In Search of Alternative Education Approaches

I’ve been studying alternative education approaches because, as I recently wrote, I’m planning on homeschooling Fae. Homeschooling for us is going to be a process that slowly evolves. I’m not going to re-create “school” in our home once my daughter’s the proper age. By that time we will have already established an enriching daily rhythm, full of exploration, projects, and, well, learning. I plan on taking more of an “unschooling” approach, where Fae’s surroundings (our home, nature, the world) will be her “school.” I plan to encourage her to follow her interests, providing materials, tools, and curriculums as needed. Her education is just going to be part of our daily lives–something that has already begun, and will grow along with her.


When reading about alternative schooling you often find that many of these approaches can begin during the pre-school years, and even as early as birth. The Montessori and Waldorf approaches both speak of ways to provide a beneficial environment for children from the time that they’re born (for example, Waldorf recommends free-play with very basic and natural toys; Montessori recommends allowing children to perform practical daily tasks themselves). I want Fae to be educated in-the-round. I want to provide a solid foundation for her body and soul, not just her mind. So, with that said, I’m going to take an alternative route to education, as I do, seemingly, for almost everything.

I’ll be writing about alternative education in more detail–and how I’ve been incorporating it into our lives, and (as I learn more) further plan to–in the future. I’ve mentioned Montessori and Waldorf, but have also recently come across Reggio Emilia, and am going to search deeper into “Unschooling,” coined by John Holt.

I’m inspired. Creating a homeschooling environment for Fae excites me. There are so many good, and creative, routes to take for educating children. I plan to use those aspects that fit best for my family and apply them to our day, making adjustments as need be. Homeschooling can be infinitely flexible, and can blend right into a family’s already established lifestyle. I’m truly looking forward to it.


Fae is running around, chatting, and playing with walnuts in their shells.


12 responses to “In Search of Alternative Education Approaches

  1. Amazing, I’m also interested in home-schooling and I’ve also read a lot about unschooling. I’m skeptical about unschooling, just because I want to give my kids the best, so I’m not sure what I’ll do. Good luck though!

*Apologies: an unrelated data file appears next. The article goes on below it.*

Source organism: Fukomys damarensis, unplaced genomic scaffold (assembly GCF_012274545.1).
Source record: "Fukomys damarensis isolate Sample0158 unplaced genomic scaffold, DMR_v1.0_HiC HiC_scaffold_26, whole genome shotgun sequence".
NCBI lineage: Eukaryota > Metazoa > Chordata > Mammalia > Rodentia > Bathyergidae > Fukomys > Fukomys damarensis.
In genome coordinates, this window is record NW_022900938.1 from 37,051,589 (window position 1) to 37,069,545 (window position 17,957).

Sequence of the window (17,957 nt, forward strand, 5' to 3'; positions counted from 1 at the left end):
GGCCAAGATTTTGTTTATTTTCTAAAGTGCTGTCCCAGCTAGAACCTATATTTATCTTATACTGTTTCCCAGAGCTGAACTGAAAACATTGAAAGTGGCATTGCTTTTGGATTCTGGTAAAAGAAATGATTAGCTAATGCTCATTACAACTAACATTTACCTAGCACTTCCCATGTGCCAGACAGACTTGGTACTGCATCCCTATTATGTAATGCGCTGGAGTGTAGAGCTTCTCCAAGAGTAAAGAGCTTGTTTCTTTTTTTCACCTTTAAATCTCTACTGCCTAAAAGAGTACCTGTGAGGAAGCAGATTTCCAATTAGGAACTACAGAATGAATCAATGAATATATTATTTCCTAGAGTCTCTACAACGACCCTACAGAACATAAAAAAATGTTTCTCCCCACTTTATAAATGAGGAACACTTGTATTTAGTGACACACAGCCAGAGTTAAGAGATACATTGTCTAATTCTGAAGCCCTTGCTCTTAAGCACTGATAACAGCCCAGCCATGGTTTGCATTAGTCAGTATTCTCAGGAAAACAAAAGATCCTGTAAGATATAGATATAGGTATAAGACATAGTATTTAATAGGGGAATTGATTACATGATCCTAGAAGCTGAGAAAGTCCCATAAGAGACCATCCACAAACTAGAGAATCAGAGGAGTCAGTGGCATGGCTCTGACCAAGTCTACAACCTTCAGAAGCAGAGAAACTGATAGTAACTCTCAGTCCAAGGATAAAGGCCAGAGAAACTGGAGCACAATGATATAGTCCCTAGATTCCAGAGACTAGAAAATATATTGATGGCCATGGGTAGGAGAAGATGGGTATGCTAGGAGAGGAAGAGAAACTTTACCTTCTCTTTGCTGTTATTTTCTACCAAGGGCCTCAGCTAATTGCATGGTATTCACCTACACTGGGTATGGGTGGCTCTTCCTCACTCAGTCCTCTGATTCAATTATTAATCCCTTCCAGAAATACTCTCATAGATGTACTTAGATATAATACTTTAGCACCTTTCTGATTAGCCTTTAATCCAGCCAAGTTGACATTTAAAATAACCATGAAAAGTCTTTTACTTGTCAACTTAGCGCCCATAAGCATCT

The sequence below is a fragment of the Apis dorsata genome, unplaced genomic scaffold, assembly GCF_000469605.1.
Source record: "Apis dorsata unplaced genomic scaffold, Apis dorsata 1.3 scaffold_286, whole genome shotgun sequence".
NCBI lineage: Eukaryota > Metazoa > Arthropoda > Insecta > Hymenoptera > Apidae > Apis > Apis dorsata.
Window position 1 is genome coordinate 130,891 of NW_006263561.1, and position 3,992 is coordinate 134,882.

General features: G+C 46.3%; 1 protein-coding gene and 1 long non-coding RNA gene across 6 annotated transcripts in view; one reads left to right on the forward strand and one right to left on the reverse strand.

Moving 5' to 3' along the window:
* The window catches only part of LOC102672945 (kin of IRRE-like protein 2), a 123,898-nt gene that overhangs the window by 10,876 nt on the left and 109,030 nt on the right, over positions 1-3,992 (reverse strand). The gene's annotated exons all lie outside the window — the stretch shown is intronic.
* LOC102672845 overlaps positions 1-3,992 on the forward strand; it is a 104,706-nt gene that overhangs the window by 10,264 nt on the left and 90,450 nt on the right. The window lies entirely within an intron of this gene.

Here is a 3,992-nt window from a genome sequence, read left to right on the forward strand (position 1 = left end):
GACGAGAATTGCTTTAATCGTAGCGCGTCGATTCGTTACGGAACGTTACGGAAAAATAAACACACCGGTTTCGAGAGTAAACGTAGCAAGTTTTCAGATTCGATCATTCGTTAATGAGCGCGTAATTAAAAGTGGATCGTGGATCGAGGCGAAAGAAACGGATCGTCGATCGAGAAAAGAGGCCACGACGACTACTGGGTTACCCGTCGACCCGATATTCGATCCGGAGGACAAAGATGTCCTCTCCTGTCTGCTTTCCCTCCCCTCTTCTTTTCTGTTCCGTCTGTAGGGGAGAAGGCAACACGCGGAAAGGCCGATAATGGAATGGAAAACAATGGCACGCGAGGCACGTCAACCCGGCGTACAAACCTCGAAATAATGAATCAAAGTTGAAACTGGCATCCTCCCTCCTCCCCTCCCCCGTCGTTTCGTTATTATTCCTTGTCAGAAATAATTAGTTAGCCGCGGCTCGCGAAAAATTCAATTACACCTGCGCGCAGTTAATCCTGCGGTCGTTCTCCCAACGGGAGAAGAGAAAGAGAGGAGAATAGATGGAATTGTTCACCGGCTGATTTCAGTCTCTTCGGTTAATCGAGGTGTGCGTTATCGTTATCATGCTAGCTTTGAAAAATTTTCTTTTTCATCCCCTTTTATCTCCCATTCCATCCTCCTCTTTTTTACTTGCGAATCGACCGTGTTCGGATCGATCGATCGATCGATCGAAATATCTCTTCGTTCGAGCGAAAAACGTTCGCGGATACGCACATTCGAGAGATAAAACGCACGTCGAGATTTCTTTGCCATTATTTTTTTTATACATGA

• Thanks so much Maryse. I was unsure of “unschooling” when I first heard of it because I thought that it meant “not-schooling,” but I’m now learning that a lot of homeschooling can be classified as “unschooling” even if it involves consious projects, activities, and teaching. I still may choose to use a structured curriculum–maybe a Waldorf one–but may base it in an unschooling environment. I’m just not sure yet. Good luck to you, too! Thanks for commenting.

  2. It is so comforting to hear your views on education. I haven’t done as much research as I want to yet, but have read about Waldorf and Montessori approaches. I am mindful of Jehryn’s education as we go about our daily tasks. He helps me with the laundry, pretends to cook with my pots and pans, and watches intently (often while being worn on my back) while I prepare food or wash dishes. We read books, play with instruments, dance and sing. We show him our seedlings and he ooh and ahhs as they grow bigger. I am looking forward to experiencing the garden with him. I feel very strong about homeschooling. I definitely want to learn more about “unschooling.”

    • Homeschooling just makes so much sense to me. Jehryn is already learning so much just from observing since you carry him around with you. The skills that children pick up while going about the day with parents are amazing. I joke with Jared sometimes about how Fae already knows how to cook. She doesn’t, quite, but when I cook our meals she’s often in my arms, or on me, watching. Last night she surprised me by saying “pepper” after I salted our turkey burgers–she knows that I sprinkle the pepper next. I always thought that experience was one of the greatest, and lasting, ways of learning. Our little ones are getting a ton of experience.

      I haven’t yet grown anything with Fae, but I’m plannng on starting an indoor herb garden this spring, and look forward to Fae helping. That’s something that you probably know so much about. 🙂

  3. my oldest son is preschool age and I am faced with this desicion very soon. in the past it didn’t seem so daunting, but now that the time is nearing I keep wondering if I can do him justice? I believe the answer is yes. I hope the answer is yes.

Any thoughts? I love hearing from you.

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